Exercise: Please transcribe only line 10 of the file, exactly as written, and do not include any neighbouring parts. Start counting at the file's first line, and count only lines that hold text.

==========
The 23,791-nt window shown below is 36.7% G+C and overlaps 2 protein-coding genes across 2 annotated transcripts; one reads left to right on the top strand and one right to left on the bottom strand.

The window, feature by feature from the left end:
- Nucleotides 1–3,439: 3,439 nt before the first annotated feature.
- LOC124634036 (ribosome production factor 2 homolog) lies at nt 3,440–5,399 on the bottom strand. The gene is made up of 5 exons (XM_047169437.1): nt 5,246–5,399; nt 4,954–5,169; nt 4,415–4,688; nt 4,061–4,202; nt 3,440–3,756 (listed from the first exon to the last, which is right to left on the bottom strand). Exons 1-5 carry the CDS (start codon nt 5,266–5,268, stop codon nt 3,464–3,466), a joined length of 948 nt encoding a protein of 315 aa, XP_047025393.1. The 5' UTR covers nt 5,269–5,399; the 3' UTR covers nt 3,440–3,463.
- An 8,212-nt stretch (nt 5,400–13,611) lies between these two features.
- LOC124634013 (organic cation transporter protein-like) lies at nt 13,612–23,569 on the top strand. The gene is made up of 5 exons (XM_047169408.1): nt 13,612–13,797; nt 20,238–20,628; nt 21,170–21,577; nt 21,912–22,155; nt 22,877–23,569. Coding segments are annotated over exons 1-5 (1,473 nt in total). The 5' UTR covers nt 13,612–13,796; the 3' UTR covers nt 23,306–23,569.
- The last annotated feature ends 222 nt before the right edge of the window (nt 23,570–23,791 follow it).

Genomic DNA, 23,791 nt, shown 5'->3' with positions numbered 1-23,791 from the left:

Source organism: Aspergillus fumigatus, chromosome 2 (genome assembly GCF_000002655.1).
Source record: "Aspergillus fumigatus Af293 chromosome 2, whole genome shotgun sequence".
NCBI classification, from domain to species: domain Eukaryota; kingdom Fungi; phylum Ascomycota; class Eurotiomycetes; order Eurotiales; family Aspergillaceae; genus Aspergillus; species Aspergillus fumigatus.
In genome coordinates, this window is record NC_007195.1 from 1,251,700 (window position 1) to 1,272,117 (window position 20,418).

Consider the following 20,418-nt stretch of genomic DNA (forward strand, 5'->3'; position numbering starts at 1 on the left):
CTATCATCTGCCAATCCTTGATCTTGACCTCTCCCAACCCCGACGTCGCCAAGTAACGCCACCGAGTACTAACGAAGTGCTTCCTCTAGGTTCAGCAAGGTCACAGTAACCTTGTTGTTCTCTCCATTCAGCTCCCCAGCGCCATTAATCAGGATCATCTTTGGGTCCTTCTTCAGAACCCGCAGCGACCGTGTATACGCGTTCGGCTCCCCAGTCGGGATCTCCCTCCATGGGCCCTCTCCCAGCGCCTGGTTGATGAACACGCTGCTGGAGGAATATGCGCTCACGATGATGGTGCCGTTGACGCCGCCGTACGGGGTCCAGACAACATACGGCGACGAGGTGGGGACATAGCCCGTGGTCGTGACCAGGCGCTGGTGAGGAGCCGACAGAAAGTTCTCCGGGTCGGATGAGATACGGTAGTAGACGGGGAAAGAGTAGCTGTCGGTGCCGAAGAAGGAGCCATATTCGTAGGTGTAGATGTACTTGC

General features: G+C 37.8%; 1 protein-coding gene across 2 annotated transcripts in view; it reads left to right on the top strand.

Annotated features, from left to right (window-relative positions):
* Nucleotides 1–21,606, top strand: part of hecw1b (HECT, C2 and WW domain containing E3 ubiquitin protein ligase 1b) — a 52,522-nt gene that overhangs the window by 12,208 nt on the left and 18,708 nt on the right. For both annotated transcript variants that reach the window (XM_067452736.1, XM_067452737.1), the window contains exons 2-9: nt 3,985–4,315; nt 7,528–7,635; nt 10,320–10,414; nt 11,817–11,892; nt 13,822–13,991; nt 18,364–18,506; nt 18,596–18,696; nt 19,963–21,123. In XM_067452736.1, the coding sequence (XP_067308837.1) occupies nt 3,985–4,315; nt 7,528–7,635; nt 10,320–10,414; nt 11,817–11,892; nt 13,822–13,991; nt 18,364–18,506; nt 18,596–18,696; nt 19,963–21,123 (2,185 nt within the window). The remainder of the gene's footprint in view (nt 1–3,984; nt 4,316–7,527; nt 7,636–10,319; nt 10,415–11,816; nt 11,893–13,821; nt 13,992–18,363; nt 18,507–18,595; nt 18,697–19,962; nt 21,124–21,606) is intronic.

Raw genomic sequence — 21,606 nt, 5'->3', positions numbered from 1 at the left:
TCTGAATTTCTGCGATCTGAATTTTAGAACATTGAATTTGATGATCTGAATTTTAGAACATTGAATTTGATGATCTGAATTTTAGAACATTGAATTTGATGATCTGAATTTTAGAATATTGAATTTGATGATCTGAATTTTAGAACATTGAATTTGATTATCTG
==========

Source record: "Aspergillus fumigatus Af293 chromosome 2, whole genome shotgun sequence".